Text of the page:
Ludwig Von Drake is Donald Duck’s eccentric uncle from the European side of the family. Great care was made not to identify him as German despite his distinctive accent (because there were still hard feelings about World War II that had taken place just over a decade earlier) but rather as Austrian from Vienna.
In fact, comedian Sid Caesar’s famous, kooky “German” professor character on his 1950s television shows who was interviewed by Carl Reiner was also identified as being Austrian if you listen closely to his introductions.
He was given different names in the comedy sketches including Ludwig von Spacebrain, Ludwig von Fossil and Ludwig von Henpecked but was generally just referred to as just “the Professor”. He was an expert on everything from fishing to mountain climbing to sleeping to space travel and self defense.
Of course, the flamboyance of German scientists Wernher von Braun and the encyclopedic knowledge of Heinz Haber who had both served as technical consultants on the space programs for the weekly Disney television show were also inspirations for the character.
Veteran performer Paul Frees was also a major influence and provided the voice for the character. He was given wide latitude to ad-lib and improvise dialog that was later included in the final film to help create a high energy and the same sense of spontaneous “kooky” non-stop mumbly chatter as the Sid Caesar character.
After many years doing radio and television work as well as being known for his expertise in mimicry, Frees had a comic German accent as part of his extensive repertoire which he utilized.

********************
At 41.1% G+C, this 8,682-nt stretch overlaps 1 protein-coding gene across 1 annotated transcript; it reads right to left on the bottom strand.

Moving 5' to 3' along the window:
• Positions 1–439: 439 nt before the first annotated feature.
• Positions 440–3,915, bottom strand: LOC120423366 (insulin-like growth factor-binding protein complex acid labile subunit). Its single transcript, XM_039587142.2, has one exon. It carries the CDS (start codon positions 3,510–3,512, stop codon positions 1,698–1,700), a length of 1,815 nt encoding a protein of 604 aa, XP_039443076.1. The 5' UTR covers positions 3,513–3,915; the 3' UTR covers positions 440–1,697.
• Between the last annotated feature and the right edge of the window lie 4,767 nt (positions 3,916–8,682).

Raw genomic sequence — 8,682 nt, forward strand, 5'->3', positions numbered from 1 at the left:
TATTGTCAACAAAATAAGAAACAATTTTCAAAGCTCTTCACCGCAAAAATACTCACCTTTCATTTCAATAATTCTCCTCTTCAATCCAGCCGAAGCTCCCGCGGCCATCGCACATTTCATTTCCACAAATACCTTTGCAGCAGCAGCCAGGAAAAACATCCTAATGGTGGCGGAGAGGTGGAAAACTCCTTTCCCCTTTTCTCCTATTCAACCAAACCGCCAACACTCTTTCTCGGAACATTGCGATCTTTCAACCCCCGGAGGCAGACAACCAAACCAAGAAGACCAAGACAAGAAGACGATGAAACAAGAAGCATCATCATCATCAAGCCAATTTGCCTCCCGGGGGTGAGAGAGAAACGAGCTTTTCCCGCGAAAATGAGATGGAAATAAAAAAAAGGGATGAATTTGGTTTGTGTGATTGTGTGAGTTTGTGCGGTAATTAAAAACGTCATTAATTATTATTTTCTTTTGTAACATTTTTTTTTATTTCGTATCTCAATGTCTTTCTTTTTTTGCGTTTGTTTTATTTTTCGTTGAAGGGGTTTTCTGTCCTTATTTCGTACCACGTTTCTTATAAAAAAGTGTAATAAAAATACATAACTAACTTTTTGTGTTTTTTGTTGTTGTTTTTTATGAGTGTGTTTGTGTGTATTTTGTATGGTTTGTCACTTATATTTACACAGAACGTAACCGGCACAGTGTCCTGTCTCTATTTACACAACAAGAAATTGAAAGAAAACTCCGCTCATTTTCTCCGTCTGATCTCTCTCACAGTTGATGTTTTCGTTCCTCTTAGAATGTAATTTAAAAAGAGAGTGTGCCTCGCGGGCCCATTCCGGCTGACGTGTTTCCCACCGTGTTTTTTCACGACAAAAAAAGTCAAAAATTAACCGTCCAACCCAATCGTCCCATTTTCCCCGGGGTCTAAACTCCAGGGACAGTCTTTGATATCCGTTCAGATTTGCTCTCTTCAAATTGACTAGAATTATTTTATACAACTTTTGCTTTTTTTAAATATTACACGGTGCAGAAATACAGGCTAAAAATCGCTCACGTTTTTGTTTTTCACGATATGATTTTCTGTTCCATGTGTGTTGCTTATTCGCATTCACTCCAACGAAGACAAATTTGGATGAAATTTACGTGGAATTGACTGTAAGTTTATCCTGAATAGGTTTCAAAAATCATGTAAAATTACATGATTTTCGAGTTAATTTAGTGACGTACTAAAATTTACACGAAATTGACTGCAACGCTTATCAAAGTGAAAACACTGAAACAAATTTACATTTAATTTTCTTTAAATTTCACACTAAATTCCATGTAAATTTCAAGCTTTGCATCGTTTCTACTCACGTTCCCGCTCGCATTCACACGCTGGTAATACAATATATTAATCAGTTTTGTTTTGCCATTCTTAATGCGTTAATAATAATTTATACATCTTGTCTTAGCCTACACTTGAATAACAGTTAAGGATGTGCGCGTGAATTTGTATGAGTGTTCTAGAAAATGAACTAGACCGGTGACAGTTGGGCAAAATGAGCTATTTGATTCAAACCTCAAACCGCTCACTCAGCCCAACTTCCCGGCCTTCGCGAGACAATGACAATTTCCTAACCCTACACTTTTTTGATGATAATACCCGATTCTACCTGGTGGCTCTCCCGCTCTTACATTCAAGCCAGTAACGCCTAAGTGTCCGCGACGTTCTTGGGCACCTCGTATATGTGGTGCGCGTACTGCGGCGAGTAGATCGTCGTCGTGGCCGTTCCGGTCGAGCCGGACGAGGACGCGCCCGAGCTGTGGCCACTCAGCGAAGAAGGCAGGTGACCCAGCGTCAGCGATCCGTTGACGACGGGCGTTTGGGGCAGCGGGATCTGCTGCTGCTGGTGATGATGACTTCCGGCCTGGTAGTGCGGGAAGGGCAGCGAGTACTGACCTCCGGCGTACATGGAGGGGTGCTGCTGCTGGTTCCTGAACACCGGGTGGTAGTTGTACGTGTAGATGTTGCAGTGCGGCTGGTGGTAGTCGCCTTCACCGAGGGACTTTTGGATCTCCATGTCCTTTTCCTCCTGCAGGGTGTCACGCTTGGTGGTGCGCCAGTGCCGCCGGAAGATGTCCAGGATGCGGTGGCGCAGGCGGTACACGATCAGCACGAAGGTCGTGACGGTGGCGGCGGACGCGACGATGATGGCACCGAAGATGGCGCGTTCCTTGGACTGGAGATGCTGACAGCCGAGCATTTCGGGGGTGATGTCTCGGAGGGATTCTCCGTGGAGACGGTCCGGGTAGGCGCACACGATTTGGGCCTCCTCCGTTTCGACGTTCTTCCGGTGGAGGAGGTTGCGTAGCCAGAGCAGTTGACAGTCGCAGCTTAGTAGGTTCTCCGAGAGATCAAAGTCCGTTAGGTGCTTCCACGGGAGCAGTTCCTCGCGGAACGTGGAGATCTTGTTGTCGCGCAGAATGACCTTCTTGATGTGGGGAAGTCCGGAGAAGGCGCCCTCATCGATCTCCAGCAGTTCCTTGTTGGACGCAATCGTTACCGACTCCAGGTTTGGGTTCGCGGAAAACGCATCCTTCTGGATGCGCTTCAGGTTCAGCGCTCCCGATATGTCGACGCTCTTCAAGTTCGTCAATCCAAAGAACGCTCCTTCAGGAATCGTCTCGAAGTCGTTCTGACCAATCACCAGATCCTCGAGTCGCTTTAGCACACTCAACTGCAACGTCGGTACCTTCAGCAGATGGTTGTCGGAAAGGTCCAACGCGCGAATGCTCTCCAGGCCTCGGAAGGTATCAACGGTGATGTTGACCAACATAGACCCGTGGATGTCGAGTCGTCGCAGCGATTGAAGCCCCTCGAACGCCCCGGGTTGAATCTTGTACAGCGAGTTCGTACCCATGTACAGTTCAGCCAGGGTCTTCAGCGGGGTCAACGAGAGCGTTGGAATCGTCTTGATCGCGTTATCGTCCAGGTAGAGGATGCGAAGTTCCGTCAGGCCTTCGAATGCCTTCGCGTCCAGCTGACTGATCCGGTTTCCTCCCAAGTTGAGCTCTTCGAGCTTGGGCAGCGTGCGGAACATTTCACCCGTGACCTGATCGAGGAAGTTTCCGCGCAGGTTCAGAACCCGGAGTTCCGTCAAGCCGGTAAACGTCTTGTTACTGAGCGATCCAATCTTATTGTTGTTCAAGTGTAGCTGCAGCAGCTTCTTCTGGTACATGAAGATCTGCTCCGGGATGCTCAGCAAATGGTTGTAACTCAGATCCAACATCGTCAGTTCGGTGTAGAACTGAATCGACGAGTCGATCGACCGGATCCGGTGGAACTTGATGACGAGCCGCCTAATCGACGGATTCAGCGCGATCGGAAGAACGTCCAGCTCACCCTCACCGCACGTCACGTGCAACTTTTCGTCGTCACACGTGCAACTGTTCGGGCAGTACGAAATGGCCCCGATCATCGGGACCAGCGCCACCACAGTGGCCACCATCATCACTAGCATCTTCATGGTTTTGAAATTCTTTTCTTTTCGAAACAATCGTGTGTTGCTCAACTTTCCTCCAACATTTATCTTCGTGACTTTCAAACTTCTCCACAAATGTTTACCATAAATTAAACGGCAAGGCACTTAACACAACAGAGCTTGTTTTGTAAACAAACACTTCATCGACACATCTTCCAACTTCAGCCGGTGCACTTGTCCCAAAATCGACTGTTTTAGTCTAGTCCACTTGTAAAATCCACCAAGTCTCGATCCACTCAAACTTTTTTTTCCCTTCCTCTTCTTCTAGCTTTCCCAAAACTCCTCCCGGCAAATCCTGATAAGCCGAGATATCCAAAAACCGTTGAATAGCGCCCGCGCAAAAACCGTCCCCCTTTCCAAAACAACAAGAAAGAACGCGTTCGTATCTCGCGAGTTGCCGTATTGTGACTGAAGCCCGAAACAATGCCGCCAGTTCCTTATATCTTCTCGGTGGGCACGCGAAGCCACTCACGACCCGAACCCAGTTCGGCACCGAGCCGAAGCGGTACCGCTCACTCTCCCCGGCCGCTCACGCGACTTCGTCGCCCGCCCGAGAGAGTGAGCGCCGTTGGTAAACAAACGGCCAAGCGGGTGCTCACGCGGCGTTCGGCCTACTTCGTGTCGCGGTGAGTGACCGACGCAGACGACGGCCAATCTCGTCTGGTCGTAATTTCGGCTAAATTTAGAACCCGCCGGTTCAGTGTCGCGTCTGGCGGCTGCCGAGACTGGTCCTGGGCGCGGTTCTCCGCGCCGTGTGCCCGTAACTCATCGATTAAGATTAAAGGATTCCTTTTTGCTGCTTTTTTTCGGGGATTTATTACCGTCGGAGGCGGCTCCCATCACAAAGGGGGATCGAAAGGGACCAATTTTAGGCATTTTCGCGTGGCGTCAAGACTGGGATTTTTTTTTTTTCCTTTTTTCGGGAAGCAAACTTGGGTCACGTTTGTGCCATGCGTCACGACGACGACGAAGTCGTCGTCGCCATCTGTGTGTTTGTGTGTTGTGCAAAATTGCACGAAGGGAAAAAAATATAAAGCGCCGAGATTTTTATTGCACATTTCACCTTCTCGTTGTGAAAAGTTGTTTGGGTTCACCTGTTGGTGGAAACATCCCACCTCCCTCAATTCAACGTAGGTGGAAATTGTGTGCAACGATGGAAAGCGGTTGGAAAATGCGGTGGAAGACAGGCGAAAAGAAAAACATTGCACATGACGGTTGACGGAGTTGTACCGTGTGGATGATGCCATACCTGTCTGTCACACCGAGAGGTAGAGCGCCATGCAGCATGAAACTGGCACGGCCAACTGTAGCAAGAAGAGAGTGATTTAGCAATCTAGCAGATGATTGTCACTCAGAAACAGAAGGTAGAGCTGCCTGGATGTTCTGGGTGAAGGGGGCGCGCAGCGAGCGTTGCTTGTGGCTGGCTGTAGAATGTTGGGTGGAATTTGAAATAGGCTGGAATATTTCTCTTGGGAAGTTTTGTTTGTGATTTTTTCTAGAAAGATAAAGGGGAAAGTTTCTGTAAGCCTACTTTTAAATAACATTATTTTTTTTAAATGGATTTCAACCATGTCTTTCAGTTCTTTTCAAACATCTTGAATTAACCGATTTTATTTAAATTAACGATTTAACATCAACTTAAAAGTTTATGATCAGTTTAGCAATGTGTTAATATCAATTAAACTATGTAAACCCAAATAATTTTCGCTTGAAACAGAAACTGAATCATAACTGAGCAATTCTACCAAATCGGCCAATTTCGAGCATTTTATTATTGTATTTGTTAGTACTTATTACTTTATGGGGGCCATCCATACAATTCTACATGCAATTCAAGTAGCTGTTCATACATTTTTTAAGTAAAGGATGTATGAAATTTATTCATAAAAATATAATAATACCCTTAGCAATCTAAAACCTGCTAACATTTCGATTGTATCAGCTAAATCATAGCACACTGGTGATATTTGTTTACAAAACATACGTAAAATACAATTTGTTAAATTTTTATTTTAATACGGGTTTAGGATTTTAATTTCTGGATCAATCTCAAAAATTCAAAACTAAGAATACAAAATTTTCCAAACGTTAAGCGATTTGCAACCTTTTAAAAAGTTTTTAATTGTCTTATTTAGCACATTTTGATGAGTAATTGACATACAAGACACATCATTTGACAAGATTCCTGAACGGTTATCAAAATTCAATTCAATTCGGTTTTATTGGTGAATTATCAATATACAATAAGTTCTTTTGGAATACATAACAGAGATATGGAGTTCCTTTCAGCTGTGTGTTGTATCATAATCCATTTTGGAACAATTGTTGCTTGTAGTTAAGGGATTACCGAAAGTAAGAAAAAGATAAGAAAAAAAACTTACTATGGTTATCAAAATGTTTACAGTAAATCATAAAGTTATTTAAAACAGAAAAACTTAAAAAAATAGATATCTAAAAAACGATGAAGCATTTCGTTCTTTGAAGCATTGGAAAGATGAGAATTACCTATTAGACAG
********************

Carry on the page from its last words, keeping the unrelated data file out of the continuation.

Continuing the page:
After Frees retired from the role, the character was briefly voiced by Walker Edmiston. As writer Mark Evanier remembered, “being an ethical person, he only agreed to take it on after talking to Paul and getting his blessing”. Since 1987, the character has been voiced by Corey Burton.
As an expert on everything, he was to explain the superiority of RCA’s color television sets. RCA was the parent company of NBC and was in competition with other color systems at the time so they wanted something to make them stand out.
To help promote both the launch of the new weekly Disney television series and sales of RCA’s color television, viewers were invited to go to a local RCA TV dealership to experience the new television sets and “living color”.
As a promotional gift, people received a unique Disneykins set packaged in a red cardboard box with a cellophane TV screen–shaped window, showing five Disneykins and the lettering “Courtesy of your RCA Victor dealer”.
The four by three inch box box featured Professor Ludwig Von Drake in the center, surrounded by Disneykins figures of Mickey Mouse, Donald Duck, Goofy and Pluto. Inside, on the yellow cardboard insert was a graphic of Nipper, the famous RCA Victor dog, as well as the RCA logo and the tagline: “RCA: The most trusted name in electronics.
On September 30th, 2017, I got a chance to talk with Disney Legend Floyd Norman about many things, including working on the character of Ludwig Von Drake.